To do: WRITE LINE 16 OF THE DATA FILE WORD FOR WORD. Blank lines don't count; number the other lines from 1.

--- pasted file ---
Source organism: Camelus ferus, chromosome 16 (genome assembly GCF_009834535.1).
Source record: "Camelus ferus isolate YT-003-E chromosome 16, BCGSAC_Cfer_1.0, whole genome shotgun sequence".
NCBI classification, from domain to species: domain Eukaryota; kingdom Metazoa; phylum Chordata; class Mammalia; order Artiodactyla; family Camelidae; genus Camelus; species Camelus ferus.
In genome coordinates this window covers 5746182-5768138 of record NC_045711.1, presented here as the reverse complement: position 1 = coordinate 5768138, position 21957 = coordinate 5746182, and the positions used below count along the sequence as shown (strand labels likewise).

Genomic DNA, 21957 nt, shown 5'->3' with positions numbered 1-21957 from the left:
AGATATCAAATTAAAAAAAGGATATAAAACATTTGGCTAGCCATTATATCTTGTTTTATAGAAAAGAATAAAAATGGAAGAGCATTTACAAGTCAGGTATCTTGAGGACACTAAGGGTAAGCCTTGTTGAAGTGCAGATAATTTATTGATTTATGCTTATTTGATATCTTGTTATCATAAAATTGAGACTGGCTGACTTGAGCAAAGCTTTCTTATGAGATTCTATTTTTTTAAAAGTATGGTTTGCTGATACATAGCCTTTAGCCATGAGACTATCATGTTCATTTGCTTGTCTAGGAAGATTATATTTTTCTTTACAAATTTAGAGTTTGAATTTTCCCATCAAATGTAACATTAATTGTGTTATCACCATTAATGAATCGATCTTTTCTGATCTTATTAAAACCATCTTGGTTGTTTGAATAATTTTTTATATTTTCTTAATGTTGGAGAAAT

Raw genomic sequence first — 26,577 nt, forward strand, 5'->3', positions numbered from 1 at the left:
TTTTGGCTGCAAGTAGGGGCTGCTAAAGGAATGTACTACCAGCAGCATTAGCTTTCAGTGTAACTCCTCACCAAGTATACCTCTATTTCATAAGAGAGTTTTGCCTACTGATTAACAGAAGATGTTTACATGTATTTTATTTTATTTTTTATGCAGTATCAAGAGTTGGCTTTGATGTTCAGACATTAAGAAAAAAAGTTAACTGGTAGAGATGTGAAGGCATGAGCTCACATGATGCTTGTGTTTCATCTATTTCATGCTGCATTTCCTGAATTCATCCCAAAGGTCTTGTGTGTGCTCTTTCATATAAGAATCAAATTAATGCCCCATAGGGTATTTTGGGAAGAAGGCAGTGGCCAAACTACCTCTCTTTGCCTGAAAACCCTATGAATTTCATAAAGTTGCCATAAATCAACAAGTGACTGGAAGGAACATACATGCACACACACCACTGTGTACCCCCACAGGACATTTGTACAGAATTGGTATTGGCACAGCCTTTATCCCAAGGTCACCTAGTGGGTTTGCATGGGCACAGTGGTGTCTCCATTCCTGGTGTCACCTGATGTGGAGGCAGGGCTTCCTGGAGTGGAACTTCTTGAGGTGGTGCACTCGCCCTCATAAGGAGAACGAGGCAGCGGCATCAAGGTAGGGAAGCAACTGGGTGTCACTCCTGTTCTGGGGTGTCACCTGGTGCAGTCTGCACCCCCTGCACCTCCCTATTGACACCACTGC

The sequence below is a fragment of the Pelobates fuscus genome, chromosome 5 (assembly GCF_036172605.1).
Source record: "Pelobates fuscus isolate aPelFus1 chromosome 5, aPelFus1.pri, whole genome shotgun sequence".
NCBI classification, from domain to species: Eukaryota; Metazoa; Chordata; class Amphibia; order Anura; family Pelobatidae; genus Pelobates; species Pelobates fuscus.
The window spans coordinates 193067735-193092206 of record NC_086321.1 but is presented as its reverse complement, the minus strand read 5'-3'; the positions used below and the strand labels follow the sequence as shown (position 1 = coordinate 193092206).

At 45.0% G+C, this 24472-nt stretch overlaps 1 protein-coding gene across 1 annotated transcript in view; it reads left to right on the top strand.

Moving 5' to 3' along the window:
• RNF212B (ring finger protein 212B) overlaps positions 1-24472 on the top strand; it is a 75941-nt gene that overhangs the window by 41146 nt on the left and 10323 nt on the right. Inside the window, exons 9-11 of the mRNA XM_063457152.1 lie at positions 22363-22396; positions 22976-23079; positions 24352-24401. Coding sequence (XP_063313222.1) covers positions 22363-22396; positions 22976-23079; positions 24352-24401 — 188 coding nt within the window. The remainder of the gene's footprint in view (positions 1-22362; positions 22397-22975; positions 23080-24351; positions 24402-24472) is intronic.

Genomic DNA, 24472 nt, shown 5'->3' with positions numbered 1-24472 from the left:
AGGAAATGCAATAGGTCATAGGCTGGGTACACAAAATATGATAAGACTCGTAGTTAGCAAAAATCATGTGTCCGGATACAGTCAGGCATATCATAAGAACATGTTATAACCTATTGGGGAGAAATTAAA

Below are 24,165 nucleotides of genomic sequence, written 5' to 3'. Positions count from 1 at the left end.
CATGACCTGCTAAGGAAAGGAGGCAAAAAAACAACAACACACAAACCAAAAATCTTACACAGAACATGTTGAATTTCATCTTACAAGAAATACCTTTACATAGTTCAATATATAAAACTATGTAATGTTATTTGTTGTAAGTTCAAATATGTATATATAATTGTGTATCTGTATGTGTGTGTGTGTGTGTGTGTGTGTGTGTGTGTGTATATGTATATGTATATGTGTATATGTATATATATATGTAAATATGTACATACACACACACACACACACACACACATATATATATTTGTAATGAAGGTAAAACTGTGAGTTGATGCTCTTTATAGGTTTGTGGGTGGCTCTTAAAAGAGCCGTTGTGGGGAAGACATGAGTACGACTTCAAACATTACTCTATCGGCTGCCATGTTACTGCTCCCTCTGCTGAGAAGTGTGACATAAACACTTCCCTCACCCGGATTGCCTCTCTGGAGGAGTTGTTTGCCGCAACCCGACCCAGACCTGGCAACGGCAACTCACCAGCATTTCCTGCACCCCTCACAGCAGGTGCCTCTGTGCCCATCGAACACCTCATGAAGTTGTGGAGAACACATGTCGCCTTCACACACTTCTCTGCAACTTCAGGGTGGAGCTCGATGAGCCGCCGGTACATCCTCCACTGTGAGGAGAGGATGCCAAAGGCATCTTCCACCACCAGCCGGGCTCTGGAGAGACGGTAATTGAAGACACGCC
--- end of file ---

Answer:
Genomic DNA, 24472 nt, shown 5'->3' with positions numbered 1-24472 from the left: